The values of age and various anthropometric parameters: height, weight, BMI, and blood pressure indices: SBP, DBP and MAP are presented in [Table 1]a for all athletes and nonathletes and in [Table 1]b and [Table 1]c for male and female athletes and nonathletes, respectively. The values for heart rate, P-axis, T-axis, QRS-axis, as well as PR-interval, QRS-interval, QT-interval, QTC–interval, are as presented in [Table 2]a and [Table 2]b for male and female athletes and nonathletes respectively. Similarly, the prevalence of some common ECG abnormalities is as shown in [Table 3]a and [Table 3]b for male and female athletes and nonathletes respectively. Finally, the prevalence of some adaptive and mal adaptive ECG features of chronic exercise among athletes is presented in [Table 4] and [Table 5] for male and female athletes and nonathletes, respectively.{Table 1}{Table 2}{Table 3}{Table 4}{Table 5}

Expectedly, athletic subjects were only found to have significantly higher height, weight, and BMI compared to nonathletic subjects (P < 0.05); with no significant differences in age and blood pressure indices between athletes and nonathletes (P > 0.05). No significant differences were observed for age, weight, BMI, and the blood pressure indices between male athletes and male nonathletes (P > 0.05); however, male athletes were found to be significantly taller than male nonathletes (P < 0.05). By comparison, female athletes were found to have significantly higher weights and BMI compared to female nonathletes (P < 0.05). No differences were observed for age, height, and the blood pressure indices among female athletes and female nonathletes.

A comparison of the electrocardiographic parameters: Heart rate, P-axis, QRS-axis, T-axis, PR-interval, QRS-interval, QT-interval and QTc-interval is shown in [Table 2]a and [Table 2]b for male and female athletes and nonathletes, respectively. Irrespective of gender, athletes were found to have significantly lower heart rate and T-axis and significantly higher QT intervals compared to nonathletes (P < 0.05). However, a significantly lower P-axis and higher PR interval were observed only between male athletes and nonathletes (P < 0.05); suggesting possible gender variations for some ECG parameters investigated amongst our cohort of subjects. No significant differences were observed for QRS-axis, QRS-interval, and QTc-interval among athletes and nonathletes in both male and female subjects (P > 0.05).

Expectedly, as shown in [Table 3]a and [Table 3]b, male and female athletes showed a similar pattern of prevalence of some of the common ECG abnormalities investigated: left ventricular hypertrophy, sinus arrhythmia, and left atrial hypertrophy (P-mitrale). However, left ventricular hypertrophy was most prevalent and left atrial hypertrophy least prevalent among athletes of both gender. Despite the essentially similar pattern observed for nonathletes (male and female) as compared to athletes (male and female) in the present study: Chi-squared analysis did not show any significant association between athletic status and the prevalence of some common ECG abnormalities investigated among either male or female subjects involved in the present study (P > 0.05); reducing the possibility of gender variations for these parameters.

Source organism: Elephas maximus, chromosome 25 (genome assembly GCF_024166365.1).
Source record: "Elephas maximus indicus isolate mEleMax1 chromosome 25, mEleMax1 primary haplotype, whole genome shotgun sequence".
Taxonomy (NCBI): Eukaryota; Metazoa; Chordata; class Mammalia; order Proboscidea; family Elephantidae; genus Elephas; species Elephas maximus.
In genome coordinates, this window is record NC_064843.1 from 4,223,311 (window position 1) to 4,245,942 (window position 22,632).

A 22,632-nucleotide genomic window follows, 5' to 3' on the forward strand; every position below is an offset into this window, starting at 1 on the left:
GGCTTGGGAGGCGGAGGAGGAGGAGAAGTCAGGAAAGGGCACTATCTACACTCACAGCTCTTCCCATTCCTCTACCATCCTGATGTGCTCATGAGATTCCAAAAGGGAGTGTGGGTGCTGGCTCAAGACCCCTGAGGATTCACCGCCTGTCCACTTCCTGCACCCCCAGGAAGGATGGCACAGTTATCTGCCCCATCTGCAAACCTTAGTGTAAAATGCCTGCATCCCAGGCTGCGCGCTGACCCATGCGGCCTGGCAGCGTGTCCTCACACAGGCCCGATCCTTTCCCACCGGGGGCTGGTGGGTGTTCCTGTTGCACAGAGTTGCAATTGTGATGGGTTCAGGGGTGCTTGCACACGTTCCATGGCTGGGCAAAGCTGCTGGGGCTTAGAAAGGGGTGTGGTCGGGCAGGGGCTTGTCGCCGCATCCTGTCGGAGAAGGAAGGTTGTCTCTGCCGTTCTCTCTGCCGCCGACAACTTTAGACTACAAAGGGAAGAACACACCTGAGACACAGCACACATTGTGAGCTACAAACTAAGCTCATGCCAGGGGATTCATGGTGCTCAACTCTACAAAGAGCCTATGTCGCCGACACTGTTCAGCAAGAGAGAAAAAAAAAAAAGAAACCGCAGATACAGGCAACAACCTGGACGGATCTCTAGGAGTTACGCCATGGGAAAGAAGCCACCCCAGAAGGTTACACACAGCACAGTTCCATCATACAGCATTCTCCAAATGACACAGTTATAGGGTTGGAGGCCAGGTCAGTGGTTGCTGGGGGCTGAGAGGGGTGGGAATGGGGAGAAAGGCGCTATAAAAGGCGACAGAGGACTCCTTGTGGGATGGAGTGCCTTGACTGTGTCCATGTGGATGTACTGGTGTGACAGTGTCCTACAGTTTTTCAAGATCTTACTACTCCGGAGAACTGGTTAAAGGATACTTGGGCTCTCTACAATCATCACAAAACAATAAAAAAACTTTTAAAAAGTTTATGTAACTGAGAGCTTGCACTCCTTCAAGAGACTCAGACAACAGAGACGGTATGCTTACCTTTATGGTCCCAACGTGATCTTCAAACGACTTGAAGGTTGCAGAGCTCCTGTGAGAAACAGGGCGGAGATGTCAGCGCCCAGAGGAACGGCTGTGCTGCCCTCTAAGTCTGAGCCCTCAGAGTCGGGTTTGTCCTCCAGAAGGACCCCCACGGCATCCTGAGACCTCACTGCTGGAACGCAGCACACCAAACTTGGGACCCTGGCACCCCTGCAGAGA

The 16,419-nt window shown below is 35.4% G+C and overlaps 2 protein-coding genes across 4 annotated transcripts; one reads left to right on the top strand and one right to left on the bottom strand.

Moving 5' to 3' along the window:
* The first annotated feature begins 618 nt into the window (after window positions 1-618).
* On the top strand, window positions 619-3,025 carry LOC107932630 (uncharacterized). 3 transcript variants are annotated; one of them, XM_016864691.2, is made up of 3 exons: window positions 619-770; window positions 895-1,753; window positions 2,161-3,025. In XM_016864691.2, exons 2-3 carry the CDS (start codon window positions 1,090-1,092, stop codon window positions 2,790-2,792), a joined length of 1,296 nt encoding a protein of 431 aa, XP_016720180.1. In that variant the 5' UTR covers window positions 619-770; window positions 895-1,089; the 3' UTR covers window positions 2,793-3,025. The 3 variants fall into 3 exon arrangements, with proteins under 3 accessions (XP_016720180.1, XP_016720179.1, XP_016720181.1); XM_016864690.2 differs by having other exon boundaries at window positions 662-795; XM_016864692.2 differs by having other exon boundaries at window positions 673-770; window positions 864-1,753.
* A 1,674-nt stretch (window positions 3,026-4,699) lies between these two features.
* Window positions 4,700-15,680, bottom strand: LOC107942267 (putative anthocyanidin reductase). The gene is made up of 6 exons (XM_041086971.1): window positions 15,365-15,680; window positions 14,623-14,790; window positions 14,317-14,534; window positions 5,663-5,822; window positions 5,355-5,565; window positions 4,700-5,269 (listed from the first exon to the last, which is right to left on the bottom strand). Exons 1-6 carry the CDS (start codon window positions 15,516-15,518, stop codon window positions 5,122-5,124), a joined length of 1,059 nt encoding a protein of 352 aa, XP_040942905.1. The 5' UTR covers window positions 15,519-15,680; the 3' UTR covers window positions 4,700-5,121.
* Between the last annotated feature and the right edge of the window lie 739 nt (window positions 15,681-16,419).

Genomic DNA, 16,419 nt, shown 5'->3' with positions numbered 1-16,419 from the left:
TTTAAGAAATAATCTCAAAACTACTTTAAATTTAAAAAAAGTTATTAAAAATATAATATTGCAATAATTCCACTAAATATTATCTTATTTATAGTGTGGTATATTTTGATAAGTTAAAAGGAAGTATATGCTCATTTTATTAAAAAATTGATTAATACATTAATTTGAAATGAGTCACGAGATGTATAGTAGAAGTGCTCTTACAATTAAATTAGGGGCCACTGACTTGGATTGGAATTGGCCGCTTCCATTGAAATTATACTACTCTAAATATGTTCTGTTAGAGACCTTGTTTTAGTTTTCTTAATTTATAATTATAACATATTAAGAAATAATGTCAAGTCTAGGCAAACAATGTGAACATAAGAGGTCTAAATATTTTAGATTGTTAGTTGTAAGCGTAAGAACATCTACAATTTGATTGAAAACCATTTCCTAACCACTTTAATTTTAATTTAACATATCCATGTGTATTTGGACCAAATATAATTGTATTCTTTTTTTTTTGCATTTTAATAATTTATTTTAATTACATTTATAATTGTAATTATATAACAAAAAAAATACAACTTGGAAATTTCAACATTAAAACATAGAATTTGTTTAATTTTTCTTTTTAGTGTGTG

The five most prevalent adaptive electrocardiographic features of chronic exercise seen among subjects in the present series are: adaptive left ventricular hypertrophy (using the isolated QRS voltage criteria), sinus bradycardia, T-wave inversion (the normal variant), sinus arrhythmia, and ST-segment elevation; while the corresponding five most prevalent maladaptive electrocardiographic features of chronic exercise are: abnormal left ventricular hypertrophy, repolarisation abnormality, left axis deviation, left atrial hypertrophy (P-mitrale), and ST-T elevation abnormality. The overall prevalence of the other ECG features (adaptive and maladaptive) of chronic exercise is summarized in [Table 4] and [Table 5], respectively. [Table 4] suggests possible gender variations of the adaptive features: adaptive left ventricular hypertrophy and sinus bradycardia being more prevalent among female athletes; while T-inversion (normal variant) and first-degree AV block being more prevalent among male athletes (P < 0.05). [Table 5] suggests a possible gender bias of the maladaptive features among our subject population: female athletes apparently having a significantly higher prevalence of abnormal left ventricular hypertrophy, repolarization abnormality, left axis deviation, and left atrial hypertrophy compared to male athletes (P < 0.05).

 Discussion